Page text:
COVID-19 lawsuits spreading like a virus through US courts
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by Charlotte PLANTIVE
While apps for video-conferencing and online courses have flourished during the COVID-19 pandemic, so have something rather more contentious: lawsuits.
More than 1,300 complaints linked to the coronavirus have already been filed in US courts, according to a daily tally kept by the law firm of Hunton Andrews Kurth.
“COVID has divided America and it has vast political implications,” Lawrence Gostin, a professor of public health law at Georgetown University, told AFP.
“There is a conflict between public health and freedom — all kinds of freedoms, like the right to work, to liberty, to protest, to buy a firearm…”
And since the United States is a “highly litigious society,” he added, these conflicts often end up in court.
A first wave of lawsuits has come from prisons and immigration centers, said Torston Kracht, a litigation partner with Hunton Andrews Kurth: prisoners have demanded to be paroled early, arguing that sanitary conditions in their facilities are poor and in some cases are aggravating detainees’ existing health problems.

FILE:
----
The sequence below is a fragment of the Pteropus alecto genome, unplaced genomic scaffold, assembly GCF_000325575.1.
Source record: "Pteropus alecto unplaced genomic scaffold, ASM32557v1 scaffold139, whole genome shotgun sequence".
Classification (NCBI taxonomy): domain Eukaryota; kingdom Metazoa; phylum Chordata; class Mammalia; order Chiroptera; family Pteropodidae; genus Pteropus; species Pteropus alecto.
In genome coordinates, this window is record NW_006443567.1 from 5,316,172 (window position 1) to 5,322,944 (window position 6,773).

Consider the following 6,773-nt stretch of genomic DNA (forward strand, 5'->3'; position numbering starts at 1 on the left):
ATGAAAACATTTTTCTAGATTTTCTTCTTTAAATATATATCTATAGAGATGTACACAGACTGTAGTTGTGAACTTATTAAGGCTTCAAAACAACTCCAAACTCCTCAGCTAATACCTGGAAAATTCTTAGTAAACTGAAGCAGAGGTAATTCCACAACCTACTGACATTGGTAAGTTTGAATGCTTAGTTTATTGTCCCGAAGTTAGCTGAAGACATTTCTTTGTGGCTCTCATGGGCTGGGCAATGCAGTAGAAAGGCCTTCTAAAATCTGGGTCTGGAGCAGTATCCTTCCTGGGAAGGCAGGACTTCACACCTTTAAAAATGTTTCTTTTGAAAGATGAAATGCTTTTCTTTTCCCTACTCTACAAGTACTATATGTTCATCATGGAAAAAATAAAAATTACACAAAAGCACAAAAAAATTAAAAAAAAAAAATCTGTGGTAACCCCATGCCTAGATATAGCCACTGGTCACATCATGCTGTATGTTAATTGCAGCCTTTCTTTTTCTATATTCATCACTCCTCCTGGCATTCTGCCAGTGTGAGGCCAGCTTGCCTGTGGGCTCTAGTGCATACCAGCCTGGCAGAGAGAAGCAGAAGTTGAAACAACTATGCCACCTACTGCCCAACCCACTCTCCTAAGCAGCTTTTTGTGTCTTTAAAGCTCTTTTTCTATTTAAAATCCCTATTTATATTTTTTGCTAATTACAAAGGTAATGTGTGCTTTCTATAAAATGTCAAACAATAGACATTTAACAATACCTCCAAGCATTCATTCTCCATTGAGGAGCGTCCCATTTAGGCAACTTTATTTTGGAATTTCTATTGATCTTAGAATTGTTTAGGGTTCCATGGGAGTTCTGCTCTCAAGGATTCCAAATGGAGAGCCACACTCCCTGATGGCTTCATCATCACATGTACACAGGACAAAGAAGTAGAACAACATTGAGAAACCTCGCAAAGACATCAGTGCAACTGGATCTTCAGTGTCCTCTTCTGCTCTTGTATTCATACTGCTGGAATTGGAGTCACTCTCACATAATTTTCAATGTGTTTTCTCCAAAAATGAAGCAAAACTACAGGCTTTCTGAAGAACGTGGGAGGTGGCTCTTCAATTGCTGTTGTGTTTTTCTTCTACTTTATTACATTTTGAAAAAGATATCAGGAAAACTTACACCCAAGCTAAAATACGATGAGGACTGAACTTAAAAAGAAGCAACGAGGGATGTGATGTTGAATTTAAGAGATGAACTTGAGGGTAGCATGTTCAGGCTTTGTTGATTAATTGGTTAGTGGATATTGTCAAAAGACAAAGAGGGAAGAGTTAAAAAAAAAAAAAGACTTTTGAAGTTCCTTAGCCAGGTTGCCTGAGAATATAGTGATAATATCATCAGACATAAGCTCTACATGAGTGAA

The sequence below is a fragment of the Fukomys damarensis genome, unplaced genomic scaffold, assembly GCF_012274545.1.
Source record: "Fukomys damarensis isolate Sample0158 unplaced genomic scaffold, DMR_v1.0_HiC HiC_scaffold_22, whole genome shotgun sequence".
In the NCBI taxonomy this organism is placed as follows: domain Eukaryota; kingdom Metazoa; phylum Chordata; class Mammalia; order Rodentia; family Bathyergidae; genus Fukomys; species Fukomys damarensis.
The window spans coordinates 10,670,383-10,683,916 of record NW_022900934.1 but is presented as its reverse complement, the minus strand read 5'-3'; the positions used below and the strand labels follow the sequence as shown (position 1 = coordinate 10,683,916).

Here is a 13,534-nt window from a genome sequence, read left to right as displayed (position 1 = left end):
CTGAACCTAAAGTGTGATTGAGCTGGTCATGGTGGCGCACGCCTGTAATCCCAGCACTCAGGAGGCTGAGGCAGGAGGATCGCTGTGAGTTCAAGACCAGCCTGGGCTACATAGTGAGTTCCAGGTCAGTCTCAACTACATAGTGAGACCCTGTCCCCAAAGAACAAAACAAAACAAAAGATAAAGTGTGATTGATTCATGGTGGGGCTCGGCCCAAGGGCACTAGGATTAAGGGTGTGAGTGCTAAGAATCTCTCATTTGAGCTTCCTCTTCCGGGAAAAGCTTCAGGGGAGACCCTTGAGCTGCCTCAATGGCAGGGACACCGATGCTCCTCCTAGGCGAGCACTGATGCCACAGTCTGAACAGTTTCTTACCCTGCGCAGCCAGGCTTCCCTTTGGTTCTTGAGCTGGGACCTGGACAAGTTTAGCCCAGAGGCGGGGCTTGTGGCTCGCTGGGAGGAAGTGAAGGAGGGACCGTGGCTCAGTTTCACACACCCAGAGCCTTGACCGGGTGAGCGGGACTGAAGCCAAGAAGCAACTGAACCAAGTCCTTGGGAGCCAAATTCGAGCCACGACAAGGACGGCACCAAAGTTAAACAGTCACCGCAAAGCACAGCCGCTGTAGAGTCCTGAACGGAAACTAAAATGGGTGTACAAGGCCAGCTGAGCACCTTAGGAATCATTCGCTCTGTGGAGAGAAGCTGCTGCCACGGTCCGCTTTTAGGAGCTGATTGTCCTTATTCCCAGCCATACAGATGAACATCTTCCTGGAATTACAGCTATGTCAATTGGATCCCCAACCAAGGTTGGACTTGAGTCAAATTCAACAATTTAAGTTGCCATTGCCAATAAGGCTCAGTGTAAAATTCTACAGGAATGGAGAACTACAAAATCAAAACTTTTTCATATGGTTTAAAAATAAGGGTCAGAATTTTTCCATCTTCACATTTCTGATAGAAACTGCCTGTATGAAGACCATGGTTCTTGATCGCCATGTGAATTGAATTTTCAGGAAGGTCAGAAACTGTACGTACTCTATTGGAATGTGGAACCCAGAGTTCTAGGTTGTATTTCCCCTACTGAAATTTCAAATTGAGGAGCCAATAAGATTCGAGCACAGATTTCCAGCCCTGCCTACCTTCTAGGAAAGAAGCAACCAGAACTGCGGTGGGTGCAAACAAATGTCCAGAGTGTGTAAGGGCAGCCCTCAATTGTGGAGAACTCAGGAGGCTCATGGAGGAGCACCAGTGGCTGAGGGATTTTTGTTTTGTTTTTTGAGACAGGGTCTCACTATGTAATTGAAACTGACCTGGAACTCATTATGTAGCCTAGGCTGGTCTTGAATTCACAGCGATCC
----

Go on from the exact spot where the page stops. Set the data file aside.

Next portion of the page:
Some prisoners, including former Donald Trump campaign director Paul Manafort and former Trump attorney Michael Cohen, have won early release.
Others have found themselves caught up in epic legal battles: the US government has just asked the Supreme Court to block the early release of 800 inmates from the Elkton Federal Correctional Institution in eastern Ohio.
A federal judge in Cleveland had ordered the men liberated after nine of those infected died.
Meantime, several employees’ groups have sued their employers to demand better protection against the virus.
Thus, a union representing New York nurses filed suit to demand more masks, gloves and other protective equipment. (AFP)